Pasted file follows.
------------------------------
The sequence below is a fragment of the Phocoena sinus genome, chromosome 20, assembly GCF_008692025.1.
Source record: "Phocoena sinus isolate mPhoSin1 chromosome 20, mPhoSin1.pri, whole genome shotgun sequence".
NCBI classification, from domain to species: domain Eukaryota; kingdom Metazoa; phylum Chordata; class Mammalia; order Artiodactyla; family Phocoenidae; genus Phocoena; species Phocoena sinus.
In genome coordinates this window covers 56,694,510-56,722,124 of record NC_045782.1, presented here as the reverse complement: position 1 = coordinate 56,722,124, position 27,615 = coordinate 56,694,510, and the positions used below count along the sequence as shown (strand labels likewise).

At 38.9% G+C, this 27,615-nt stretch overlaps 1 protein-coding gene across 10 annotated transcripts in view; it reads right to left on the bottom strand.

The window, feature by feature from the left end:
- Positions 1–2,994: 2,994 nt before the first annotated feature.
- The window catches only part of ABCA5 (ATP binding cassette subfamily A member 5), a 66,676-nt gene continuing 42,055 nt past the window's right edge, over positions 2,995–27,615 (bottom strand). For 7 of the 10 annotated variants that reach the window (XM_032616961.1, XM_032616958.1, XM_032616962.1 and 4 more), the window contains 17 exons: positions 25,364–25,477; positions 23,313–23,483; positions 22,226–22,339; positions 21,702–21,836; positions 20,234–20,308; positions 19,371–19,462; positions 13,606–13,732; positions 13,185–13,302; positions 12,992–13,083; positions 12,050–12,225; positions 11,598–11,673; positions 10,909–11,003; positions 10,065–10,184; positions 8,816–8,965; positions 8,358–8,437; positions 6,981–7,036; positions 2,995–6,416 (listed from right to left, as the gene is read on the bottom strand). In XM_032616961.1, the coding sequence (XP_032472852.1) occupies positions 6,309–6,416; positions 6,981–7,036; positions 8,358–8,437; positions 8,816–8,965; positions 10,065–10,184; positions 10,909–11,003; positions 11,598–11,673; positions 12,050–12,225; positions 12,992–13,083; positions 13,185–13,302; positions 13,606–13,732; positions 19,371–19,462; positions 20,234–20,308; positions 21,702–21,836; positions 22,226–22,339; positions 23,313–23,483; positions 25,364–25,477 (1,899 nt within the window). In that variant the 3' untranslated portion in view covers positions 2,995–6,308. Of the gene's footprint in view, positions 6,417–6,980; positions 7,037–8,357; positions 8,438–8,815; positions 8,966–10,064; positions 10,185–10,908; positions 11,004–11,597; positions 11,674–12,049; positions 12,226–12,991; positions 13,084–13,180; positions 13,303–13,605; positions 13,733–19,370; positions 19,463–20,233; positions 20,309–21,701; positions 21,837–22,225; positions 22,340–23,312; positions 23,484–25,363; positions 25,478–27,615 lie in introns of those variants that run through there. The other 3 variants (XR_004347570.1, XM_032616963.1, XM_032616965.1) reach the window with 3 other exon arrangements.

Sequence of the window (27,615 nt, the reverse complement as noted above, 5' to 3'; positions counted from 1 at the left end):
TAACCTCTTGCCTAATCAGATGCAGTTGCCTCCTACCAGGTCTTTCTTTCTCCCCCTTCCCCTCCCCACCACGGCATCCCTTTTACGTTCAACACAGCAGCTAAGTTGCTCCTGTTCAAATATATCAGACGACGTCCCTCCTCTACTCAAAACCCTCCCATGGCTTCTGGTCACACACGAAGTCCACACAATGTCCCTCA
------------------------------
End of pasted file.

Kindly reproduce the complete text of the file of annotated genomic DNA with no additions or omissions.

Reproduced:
The sequence below is a fragment of the Phocoena sinus genome, chromosome 20, assembly GCF_008692025.1.
Source record: "Phocoena sinus isolate mPhoSin1 chromosome 20, mPhoSin1.pri, whole genome shotgun sequence".
NCBI classification, from domain to species: domain Eukaryota; kingdom Metazoa; phylum Chordata; class Mammalia; order Artiodactyla; family Phocoenidae; genus Phocoena; species Phocoena sinus.
In genome coordinates this window covers 56,694,510-56,722,124 of record NC_045782.1, presented here as the reverse complement: position 1 = coordinate 56,722,124, position 27,615 = coordinate 56,694,510, and the positions used below count along the sequence as shown (strand labels likewise).

At 38.9% G+C, this 27,615-nt stretch overlaps 1 protein-coding gene across 10 annotated transcripts in view; it reads right to left on the bottom strand.

The window, feature by feature from the left end:
- Positions 1–2,994: 2,994 nt before the first annotated feature.
- The window catches only part of ABCA5 (ATP binding cassette subfamily A member 5), a 66,676-nt gene continuing 42,055 nt past the window's right edge, over positions 2,995–27,615 (bottom strand). For 7 of the 10 annotated variants that reach the window (XM_032616961.1, XM_032616958.1, XM_032616962.1 and 4 more), the window contains 17 exons: positions 25,364–25,477; positions 23,313–23,483; positions 22,226–22,339; positions 21,702–21,836; positions 20,234–20,308; positions 19,371–19,462; positions 13,606–13,732; positions 13,185–13,302; positions 12,992–13,083; positions 12,050–12,225; positions 11,598–11,673; positions 10,909–11,003; positions 10,065–10,184; positions 8,816–8,965; positions 8,358–8,437; positions 6,981–7,036; positions 2,995–6,416 (listed from right to left, as the gene is read on the bottom strand). In XM_032616961.1, the coding sequence (XP_032472852.1) occupies positions 6,309–6,416; positions 6,981–7,036; positions 8,358–8,437; positions 8,816–8,965; positions 10,065–10,184; positions 10,909–11,003; positions 11,598–11,673; positions 12,050–12,225; positions 12,992–13,083; positions 13,185–13,302; positions 13,606–13,732; positions 19,371–19,462; positions 20,234–20,308; positions 21,702–21,836; positions 22,226–22,339; positions 23,313–23,483; positions 25,364–25,477 (1,899 nt within the window). In that variant the 3' untranslated portion in view covers positions 2,995–6,308. Of the gene's footprint in view, positions 6,417–6,980; positions 7,037–8,357; positions 8,438–8,815; positions 8,966–10,064; positions 10,185–10,908; positions 11,004–11,597; positions 11,674–12,049; positions 12,226–12,991; positions 13,084–13,180; positions 13,303–13,605; positions 13,733–19,370; positions 19,463–20,233; positions 20,309–21,701; positions 21,837–22,225; positions 22,340–23,312; positions 23,484–25,363; positions 25,478–27,615 lie in introns of those variants that run through there. The other 3 variants (XR_004347570.1, XM_032616963.1, XM_032616965.1) reach the window with 3 other exon arrangements.

Sequence of the window (27,615 nt, the reverse complement as noted above, 5' to 3'; positions counted from 1 at the left end):
TAACCTCTTGCCTAATCAGATGCAGTTGCCTCCTACCAGGTCTTTCTTTCTCCCCCTTCCCCTCCCCACCACGGCATCCCTTTTACGTTCAACACAGCAGCTAAGTTGCTCCTGTTCAAATATATCAGACGACGTCCCTCCTCTACTCAAAACCCTCCCATGGCTTCTGGTCACACACGAAGTCCACACAATGTCCCTCA